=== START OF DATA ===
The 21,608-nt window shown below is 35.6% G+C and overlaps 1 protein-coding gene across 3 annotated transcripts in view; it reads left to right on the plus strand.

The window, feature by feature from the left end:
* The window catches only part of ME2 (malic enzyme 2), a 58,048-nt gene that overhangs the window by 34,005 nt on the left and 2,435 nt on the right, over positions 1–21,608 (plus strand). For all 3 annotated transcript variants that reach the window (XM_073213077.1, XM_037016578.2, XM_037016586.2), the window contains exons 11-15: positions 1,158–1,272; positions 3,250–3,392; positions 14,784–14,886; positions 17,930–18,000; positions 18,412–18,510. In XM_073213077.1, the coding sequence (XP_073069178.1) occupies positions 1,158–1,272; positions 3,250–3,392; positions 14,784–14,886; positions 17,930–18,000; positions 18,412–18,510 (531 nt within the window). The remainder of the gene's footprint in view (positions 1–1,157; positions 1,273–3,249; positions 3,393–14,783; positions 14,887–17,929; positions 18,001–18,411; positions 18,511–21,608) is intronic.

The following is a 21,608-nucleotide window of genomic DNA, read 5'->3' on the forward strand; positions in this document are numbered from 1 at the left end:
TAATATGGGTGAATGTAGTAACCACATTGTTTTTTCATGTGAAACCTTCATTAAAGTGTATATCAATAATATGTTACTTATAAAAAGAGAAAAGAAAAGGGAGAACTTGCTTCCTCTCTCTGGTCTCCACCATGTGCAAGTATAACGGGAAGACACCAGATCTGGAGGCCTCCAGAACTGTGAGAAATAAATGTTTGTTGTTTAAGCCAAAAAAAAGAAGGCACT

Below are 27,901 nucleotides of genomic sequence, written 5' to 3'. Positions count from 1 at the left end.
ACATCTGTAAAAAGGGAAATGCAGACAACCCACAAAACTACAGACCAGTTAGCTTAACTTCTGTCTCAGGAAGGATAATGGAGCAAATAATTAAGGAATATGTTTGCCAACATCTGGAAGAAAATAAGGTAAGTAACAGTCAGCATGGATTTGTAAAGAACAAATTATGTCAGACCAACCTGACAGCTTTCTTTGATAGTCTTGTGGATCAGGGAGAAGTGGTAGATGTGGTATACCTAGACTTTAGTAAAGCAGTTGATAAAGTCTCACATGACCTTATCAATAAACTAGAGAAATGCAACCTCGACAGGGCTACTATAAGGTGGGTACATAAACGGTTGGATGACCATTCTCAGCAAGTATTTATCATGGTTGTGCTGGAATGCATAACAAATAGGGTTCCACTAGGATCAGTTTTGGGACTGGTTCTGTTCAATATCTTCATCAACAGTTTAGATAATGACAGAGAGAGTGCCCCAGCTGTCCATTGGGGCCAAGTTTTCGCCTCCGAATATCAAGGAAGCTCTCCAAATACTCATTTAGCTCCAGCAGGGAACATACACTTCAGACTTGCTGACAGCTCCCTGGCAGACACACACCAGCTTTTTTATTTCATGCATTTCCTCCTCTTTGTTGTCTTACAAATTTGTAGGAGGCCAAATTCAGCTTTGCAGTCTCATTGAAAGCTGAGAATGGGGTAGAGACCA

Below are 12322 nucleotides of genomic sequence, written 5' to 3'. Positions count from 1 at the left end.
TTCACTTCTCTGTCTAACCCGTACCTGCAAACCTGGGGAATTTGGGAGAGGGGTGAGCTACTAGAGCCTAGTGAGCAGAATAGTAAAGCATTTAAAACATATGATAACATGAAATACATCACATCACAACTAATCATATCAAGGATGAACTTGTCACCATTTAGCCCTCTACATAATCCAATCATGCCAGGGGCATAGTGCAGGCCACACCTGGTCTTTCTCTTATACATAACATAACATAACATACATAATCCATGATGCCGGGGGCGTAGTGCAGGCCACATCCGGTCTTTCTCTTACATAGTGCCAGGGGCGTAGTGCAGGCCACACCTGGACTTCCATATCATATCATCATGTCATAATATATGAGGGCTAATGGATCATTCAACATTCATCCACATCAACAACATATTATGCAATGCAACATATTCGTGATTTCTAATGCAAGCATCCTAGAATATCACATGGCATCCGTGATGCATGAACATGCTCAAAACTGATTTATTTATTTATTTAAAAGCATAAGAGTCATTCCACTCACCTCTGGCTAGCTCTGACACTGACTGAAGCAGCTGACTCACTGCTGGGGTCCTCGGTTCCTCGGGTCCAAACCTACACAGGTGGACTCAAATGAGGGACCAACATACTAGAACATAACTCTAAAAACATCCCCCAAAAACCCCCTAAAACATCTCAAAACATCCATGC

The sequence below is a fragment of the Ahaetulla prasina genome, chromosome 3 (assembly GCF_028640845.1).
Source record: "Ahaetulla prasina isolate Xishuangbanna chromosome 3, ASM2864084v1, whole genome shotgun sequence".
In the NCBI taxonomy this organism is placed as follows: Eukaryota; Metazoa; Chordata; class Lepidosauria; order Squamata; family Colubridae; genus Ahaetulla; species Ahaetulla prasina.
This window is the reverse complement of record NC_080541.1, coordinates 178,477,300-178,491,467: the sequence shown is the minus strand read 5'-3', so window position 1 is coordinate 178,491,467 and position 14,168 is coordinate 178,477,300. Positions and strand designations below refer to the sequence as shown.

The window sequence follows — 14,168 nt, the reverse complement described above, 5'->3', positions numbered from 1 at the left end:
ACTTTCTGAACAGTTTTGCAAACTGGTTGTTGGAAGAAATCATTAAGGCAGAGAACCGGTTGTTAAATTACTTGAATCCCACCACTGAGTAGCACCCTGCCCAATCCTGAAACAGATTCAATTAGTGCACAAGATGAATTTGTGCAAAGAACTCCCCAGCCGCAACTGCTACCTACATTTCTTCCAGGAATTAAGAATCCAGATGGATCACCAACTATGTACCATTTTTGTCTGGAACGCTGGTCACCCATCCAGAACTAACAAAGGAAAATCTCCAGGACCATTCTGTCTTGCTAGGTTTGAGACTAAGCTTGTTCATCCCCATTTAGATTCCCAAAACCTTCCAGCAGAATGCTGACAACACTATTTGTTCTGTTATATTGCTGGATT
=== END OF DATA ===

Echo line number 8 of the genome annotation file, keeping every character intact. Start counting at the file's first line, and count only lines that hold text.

Below are 12322 nucleotides of genomic sequence, written 5' to 3'. Positions count from 1 at the left end.